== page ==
We have broken back of al-Qa'ida, says Musharraf

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Osama Bin Laden has not been captured because he is seen as a hero in the mountainous border region of Pakistan where he is believed to be hiding, President Pervez Musharraf said last night.

Osama Bin Laden has not been captured because he is seen as a hero in the mountainous border region of Pakistan where he is believed to be hiding, President Pervez Musharraf said last night.

The Pakistani President, who has admitted that the trail for Bin Laden has gone cold, said after meeting Tony Blair at Downing Street that people in the area had no desire to see the al-Qa'ida leader handed over to the Americans.

"I wouldn't deny this fact, that because of whatever has happened this man has taken the stature of a hero in certain kind of people, especially in the extremists," he said on BBC2's Newsnight programme.

Bin Laden was last seen looking fit and well in a videotaped message to US voters days before the re-election of President George Bush. It is thought his intervention may have persuaded some voters to back Mr Bush.

President Bush praised Pakistan after meeting General Musharraf in Washington on Saturday for its co-operation in the hunt for the al-Qa'ida leader despite the inability of US and Pakistani troops to find him.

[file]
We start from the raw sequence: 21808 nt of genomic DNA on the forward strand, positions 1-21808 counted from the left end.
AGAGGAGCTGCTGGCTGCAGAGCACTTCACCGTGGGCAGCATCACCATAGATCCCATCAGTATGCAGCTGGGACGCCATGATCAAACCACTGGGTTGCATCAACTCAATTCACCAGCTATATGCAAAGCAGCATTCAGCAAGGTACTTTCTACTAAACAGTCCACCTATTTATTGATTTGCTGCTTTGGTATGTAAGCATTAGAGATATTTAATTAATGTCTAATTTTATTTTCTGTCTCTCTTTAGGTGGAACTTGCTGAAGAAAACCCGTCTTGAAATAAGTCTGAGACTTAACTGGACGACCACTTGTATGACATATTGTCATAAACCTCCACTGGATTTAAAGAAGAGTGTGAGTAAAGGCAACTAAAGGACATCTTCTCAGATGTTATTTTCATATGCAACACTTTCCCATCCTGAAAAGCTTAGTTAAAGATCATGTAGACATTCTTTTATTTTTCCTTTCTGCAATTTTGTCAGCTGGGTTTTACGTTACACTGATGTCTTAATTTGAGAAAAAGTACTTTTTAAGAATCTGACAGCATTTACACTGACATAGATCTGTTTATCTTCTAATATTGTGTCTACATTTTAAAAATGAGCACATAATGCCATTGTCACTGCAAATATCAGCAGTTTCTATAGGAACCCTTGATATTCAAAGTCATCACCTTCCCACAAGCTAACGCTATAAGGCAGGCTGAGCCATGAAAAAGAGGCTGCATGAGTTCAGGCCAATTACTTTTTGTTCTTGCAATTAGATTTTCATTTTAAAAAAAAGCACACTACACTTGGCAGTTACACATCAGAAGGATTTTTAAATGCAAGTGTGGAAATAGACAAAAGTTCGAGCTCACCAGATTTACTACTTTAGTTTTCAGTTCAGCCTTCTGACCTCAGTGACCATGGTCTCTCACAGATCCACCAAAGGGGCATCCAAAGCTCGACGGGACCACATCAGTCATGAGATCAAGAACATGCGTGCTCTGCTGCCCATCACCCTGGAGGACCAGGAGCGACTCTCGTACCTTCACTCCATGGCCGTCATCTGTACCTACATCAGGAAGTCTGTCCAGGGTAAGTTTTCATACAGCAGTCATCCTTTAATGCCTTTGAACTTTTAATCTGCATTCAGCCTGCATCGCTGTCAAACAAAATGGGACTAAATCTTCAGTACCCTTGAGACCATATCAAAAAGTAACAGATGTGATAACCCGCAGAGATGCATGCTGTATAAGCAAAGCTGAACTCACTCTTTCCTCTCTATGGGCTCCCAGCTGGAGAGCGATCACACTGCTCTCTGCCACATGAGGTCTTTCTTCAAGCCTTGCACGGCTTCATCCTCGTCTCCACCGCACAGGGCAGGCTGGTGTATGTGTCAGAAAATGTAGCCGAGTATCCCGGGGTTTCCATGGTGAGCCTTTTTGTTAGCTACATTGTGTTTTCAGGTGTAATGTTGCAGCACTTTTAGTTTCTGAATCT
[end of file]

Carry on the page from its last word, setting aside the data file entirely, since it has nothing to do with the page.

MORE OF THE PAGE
Mr Bush also thanked the Pakistani leader for his help in ending a nuclear trafficking network led by A Q Khan, the Pakistani scientist implicated in selling nuclear secrets to Libya, North Korea, Iran and possibly other countries.

Yesterday, standing next to Mr Blair, General Musharraf claimed Pakistan forces had "broken the back of al-Qa'ida in Pakistan and had removed more than 600 al-Qa'ida terrorists" from its cities. "They are on the run," he added.

General Musharraf criticised the West for failing to do more to tackle the underlying political causes of terrorism. "Unfortunately, we are not addressing the core problems," he said.

But he indicated Mr Blair had given his backing to the search for a Middle East peace settlement which both leaders said was vital to reducing the threat from terrorism.

A London conference is planned for the new year to help the Palestinians cope with security after the Israeli withdrawal from parts of the West Bank, as disclosed in an interview with Jack Straw, the Foreign Secretary, in The Independent yesterday.

Mr Blair emphasised the importance of seizing the opportunity that was now present to reach a negotiated settlement over Palestine.

"The next period of time is absolutely crucial. If we don't seize this opportunity now, it may not come to us again," he said. "Most sensible people looking at the world today know that since 11 September we have got to take every action that we can to fight terrorism militarily.

"But we would be foolish to ignore the causes upon which terrorism preys. And that is why it is also important to address those political disputes as well."

President Musharraf will deliver a keynote policy speech in London today, before travelling to Manchester to meet Pakistani and other community leaders.

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